Education leaders from five research-intensive European universities gathered at Imperial.
The group are to form an innovation and learning hub, with the purpose of undertaking research into innovative new teaching and learning ideas. Over the course of two days education experts shared information on best practice and discussed potential areas for research collaboration.
In her opening remarks the College’s Vice-Provost for Education, Professor Simone Buitendijk, said: “We must all closely collaborate so that we can kick-start a greater amount and higher quality of education research. European institutions are doing well on an individual basis, however this process is more advanced among our North American colleagues.
“By regularly meeting and establishing collaborative research projects we will ensure that we are leading the way in evidence-based learning and teaching.”
The College’s Professor of Education, Martyn Kingsbury, continued: “It is key that we treat our students as partners in this process. Many of the questions we are seeking to answer can be solved by looking at students’ own learning experience.”
Sharing the knowledge
"We should also be considering improved educational outcomes as a societal ‘good’ – the right thing to do, not just for universities but for everyone.” Professor Dilly Fung University College London
Alongside colleagues from Imperial, representatives from Leiden University, University College London, University of Helsinki, and Utrecht University prepared presentations demonstrating their own approach to understanding best practice.
The day began with an introductory presentation on the College’s own Learning and Teaching Strategy. This is part of a plan to radically transform teaching at the UK’s most international and innovative university. By investing significantly in education the College is empowering students to solve challenges facing the world today and in the future. Staff and students will work together to focus on improving curriculum and assessment, learning and teaching, community and culture, and digital learning.
This discussion was followed by:
- Leiden University – Delegates discussed their Learning@Leiden strategy, which featured 8 ambitions that focussed on the ‘science of learning ’. The team from Leiden particularly emphasised that their plans are based on the feedback of students and faculty.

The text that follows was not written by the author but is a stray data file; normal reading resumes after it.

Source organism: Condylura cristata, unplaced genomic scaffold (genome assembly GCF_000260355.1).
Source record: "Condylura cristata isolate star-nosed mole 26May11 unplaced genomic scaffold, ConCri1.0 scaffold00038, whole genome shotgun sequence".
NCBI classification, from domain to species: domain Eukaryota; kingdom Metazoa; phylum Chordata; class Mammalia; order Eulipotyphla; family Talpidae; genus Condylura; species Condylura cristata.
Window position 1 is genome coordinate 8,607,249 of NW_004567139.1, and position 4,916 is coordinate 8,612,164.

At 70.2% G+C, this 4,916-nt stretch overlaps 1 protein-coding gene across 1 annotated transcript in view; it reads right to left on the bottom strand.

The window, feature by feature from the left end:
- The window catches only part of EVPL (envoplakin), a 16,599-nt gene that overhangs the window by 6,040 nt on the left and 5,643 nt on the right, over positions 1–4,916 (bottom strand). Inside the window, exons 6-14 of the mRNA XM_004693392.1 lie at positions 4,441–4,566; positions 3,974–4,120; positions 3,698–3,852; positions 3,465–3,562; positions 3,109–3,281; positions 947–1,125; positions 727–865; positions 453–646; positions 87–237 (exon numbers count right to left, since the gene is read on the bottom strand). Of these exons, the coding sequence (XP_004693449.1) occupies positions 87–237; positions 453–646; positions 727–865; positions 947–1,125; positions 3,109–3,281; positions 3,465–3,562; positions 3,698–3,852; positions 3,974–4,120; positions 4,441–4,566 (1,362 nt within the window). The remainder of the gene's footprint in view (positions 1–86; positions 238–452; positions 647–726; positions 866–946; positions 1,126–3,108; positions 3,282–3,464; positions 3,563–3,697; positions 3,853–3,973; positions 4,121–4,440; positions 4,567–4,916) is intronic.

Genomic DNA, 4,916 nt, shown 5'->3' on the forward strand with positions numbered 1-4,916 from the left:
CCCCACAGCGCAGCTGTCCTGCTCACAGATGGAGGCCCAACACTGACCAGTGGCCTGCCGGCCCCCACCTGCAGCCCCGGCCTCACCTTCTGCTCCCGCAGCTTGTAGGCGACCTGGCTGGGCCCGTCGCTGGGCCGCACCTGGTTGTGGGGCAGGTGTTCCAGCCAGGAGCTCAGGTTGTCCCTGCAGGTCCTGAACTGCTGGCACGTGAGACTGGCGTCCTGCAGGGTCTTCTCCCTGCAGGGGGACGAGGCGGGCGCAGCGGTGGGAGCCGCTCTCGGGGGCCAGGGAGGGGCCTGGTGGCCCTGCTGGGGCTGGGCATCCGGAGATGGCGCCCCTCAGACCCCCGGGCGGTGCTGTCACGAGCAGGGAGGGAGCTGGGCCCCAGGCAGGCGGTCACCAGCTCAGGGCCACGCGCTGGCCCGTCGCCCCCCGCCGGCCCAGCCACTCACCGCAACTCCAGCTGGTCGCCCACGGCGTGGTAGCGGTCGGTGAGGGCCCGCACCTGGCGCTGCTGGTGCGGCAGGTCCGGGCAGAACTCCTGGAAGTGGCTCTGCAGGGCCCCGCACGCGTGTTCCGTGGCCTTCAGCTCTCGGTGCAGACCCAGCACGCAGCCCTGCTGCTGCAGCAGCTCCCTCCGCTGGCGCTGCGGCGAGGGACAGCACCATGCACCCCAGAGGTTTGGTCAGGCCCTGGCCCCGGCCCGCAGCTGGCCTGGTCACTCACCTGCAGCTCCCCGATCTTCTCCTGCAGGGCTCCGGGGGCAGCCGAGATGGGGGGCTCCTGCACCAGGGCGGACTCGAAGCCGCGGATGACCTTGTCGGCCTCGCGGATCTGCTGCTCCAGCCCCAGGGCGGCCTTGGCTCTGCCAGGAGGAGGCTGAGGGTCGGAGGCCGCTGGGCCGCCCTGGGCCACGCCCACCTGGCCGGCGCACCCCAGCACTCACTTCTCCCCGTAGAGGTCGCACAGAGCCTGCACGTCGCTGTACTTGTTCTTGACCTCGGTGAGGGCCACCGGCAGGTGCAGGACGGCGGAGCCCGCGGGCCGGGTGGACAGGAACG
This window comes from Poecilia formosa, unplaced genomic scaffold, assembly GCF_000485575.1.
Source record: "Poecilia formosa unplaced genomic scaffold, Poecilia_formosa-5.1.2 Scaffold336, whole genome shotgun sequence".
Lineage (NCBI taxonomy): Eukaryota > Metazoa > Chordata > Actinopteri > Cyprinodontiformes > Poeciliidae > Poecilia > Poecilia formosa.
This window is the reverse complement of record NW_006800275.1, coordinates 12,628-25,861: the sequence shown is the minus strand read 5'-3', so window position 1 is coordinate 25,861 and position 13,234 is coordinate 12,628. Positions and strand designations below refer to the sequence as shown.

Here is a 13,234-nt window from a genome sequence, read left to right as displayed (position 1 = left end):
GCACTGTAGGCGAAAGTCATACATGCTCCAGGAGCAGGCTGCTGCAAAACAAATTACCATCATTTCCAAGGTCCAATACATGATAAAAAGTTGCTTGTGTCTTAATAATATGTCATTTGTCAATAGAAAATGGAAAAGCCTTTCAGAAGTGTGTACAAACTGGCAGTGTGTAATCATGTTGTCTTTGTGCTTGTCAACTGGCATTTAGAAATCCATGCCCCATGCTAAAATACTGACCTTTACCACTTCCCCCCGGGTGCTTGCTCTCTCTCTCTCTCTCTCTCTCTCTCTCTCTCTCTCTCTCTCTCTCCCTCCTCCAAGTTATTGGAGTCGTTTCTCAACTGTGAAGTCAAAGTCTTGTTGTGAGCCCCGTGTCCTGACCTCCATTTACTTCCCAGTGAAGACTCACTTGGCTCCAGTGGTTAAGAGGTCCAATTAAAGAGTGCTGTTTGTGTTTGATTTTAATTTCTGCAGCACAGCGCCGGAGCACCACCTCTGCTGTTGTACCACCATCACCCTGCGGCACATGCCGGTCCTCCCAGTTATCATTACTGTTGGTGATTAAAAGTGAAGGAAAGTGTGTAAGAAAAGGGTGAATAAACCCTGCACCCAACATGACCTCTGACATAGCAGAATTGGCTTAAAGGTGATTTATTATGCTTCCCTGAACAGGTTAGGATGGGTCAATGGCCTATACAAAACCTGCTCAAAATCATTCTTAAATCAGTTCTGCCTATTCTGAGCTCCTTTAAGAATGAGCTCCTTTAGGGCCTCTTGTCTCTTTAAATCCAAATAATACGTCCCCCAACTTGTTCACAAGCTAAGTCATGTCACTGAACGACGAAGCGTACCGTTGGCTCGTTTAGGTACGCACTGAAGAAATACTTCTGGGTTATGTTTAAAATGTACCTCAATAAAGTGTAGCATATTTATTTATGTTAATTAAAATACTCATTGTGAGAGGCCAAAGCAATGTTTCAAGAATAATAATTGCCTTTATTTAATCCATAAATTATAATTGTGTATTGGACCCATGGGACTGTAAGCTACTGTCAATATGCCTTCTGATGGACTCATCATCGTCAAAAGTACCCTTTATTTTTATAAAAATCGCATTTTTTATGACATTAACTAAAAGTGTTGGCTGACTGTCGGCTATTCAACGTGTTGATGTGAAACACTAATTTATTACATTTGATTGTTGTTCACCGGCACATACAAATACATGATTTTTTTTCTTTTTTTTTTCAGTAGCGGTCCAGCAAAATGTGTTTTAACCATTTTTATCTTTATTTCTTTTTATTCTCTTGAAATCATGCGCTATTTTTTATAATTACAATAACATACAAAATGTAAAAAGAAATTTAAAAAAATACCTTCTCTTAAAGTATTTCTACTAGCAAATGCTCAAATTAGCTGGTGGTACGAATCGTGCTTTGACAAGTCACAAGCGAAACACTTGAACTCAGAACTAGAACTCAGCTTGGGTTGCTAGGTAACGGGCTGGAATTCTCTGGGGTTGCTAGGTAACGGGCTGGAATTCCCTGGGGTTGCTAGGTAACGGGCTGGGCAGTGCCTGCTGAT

- University College London – Delegates highlighted their broad approach to encouraging faculty colleagues to consider learning and teaching improvements in their departments. In a number of case studies UCL representatives demonstrated their creative approach to education research.
- University of Helsinki – Delegates described the benefits of integrating technology with traditional student feedback, via a piece of software called ‘UniHow’. Compulsory use of the system by learners and teachers means that the university’s education team now have a much clearer idea of student learning abilities. Helsinki’s next step is to more closely track overall student wellbeing.
- Utrecht University – Delegates outlined the latest education research gathered from their institution’s admissions process. By analysing this data the team from Utrecht have had some success in solving consistently high student dropout rates within the first year of study.
Delegates were particularly keen to discover the opportunities and challenges encountered by each institution as they turned their strategies into action. The team from University of Helsinki attracted the biggest debate, with their UniHow software a popular topic for discussion.
All delegates agreed on the goal of improving and expanding education research across their institutions, however the two day gathering encouraged many different viewpoints to be shared.
University College London’s Academic Director, Professor Dilly Fung, said: “Like many institutions the way we speak about transforming our learning and teaching often emphasises the technical benefits. While that is of course important, we should also be considering improved educational outcomes as a societal ‘good’ – the right thing to do, not just for universities but for everyone.”
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